What Does Bottled in Bond Mean?
If you’ve been drinking American spirits for a while, chances are you’ve seen some bottles labeled “bottled in bond.” If you’re wondering exactly what that means, we’re here to answer your questions.
What Does Bottled in Bond Mean?
When whiskey is described as being “bottled in bond,” it means the spirit has been produced, aged and bottled according to a specific set of regulations established by the U.S. government.
The Bottled in Bond Act of 1897 was established to provide consumers a guarantee of quality and authenticity when it comes to their whiskey. These regulations stipulate that the whiskey be made at a single distillery, aged for a minimum of four years in oak barrels and bottled at 100 proof. In addition, the whiskey must be aged in a federally bonded warehouse and bottled under the supervision of the federal government.
Today, bottled in bond whiskeys are considered to be some of the finest spirits available and often present great value as well. While the term “bottled in bond” may not mean much to some drinkers, it is a sign of quality and tradition for those in the know.
Bottled-in-bond spirits can include everything from bourbon and rye whiskey, and recently many brands have expanded to producing and selling bottled in bond rum, brandy and tequila. So, while the term may have started as a way to distinguish whiskey from other spirits, it is now used to describe many distilled spirits. A common abbreviation for Bottled in Bond spirits is simply: “BIB”.
5 Great Bottled in Bond Whiskeys to Look for
Despite the many restrictions placed on Bottled in Bond whiskeys, many popular brands have earned this designation. Some of the most well-known brands produce bottled-in-bond whiskeys.
Jack Daniel’s Bottled in Bond
Jack Daniel’s Bottled in Bond is a significant upgrade from the flagship Old No. 7, which is finally available in the domestic US. If you’re looking for an excellent Tennessee whiskey to add to your collection, look no further than Jack’s Bottled in Bond.
Find Jack Daniel’s Bottled in Bond for $31.49 at Total Wine.
Old Fitzgerald 17yr Bottled In Bond 2004
Heaven Hill’s Old Fitzgerald bourbon was distilled in 2004 and bottled in 2021 as part of the Decanter Series. This is the oldest release in the series to date and has a price tag of $185. The whiskey has a wheated mashbill and was aged for 17 years. It is bottled at 50% ABV as required by bottled in bond regulations.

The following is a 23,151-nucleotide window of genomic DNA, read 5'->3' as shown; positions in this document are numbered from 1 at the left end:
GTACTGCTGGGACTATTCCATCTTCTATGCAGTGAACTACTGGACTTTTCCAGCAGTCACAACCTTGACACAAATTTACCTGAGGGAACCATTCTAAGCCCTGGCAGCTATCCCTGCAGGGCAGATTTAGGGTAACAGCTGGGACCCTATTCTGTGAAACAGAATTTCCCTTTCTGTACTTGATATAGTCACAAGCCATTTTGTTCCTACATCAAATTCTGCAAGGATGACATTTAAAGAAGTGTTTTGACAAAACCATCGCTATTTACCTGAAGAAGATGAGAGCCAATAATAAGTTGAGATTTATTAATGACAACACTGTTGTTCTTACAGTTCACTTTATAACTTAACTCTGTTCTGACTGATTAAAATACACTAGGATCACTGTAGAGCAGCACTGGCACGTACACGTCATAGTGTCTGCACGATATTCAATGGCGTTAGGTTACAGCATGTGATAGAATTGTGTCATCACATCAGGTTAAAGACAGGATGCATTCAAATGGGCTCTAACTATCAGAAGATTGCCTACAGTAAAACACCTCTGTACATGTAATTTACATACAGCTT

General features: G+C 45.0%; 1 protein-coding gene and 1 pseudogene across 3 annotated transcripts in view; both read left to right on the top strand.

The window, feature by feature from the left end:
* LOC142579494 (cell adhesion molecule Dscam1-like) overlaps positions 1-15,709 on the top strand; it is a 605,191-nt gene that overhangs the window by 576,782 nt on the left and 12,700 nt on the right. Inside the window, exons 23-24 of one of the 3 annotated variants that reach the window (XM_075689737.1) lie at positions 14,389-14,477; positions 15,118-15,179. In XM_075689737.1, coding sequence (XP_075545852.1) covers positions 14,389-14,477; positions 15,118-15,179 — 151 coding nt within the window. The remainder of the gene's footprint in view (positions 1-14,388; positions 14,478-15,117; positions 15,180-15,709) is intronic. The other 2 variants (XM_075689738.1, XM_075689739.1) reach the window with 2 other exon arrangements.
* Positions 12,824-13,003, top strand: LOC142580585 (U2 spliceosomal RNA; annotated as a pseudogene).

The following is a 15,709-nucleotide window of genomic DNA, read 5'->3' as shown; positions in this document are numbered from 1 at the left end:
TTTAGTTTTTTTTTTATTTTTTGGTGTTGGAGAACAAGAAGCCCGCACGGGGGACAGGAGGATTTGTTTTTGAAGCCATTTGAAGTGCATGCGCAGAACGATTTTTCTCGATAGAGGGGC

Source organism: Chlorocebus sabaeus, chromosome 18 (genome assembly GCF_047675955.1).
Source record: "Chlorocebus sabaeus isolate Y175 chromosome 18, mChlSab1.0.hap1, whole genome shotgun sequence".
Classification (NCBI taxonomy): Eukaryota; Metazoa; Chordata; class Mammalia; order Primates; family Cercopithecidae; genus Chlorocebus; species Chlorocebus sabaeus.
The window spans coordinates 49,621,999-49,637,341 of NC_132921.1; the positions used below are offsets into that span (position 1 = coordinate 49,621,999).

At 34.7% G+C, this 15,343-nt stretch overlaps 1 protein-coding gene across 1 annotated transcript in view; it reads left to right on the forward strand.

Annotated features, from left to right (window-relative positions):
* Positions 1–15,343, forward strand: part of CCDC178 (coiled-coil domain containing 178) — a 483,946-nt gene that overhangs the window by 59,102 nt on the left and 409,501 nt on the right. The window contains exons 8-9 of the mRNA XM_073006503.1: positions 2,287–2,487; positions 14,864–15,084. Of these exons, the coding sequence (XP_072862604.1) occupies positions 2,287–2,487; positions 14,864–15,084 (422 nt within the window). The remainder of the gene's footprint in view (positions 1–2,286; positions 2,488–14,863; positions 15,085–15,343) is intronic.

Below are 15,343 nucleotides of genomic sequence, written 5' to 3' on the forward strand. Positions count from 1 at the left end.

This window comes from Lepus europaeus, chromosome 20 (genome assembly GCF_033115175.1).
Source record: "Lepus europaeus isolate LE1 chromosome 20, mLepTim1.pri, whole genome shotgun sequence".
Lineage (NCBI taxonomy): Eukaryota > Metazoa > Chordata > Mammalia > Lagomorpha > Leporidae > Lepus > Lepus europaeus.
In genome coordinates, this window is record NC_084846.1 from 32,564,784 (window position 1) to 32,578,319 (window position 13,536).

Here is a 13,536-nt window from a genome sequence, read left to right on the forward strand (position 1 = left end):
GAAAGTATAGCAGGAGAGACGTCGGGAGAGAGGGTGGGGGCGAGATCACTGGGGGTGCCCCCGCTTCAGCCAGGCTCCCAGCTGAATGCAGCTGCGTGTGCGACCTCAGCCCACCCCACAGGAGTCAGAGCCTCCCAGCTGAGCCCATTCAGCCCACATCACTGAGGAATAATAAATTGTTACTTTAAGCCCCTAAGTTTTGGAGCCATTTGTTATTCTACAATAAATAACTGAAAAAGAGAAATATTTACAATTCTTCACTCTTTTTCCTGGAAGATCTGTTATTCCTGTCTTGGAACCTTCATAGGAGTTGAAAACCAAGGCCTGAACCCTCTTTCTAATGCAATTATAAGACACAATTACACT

This is a delicious whiskey that is sure to please any bourbon lover. The whiskey flavors are well-balanced and complex, with oak, caramel and vanilla notes. The finish is long and smooth, with a hint of sweetness.
Kirkland Signature Bottled In Bond Bourbon
At $18, the Kirkland Signature Bottled in Bond bourbon is a great value. Distilled by Barton and bottled for Kirkland Signature (yes, Costco), this is the second release in the new Kirkland Signature 3 bottle campaign.
This bourbon was aged for four years and one month. It’s bottled at 50% ABV and is non-chill filtered.
New Riff Bottled in Bond Rye
New Riff Rye is a Straight, bottled-in-bond rye whiskey distilled from 95% rye. Beyond neat, this works exceptionally well in rye whiskey-based cocktails. This whiskey has a spicy nose with notes of clove, anise and rye grain. The palate is slightly sweet with more spice and a touch of oak. The finish is long and warming with a hint of vanilla.
Wild Turkey Master’s Keep 17yr Bottled in Bond
The release of a 17-year-old Wild Turkey bottled-in-bond whiskey came as a bit of a surprise because of its age and price tag. At $200, it’s an expensive bourbon, but it bears a hefty age statement.
The extra aging time gives the bourbon a deeper flavor and a more complex aroma. This high-quality bourbon is a crowd-pleaser among enthusiasts and critics alike. However, its steep price may make it out of reach for many enthusiasts.
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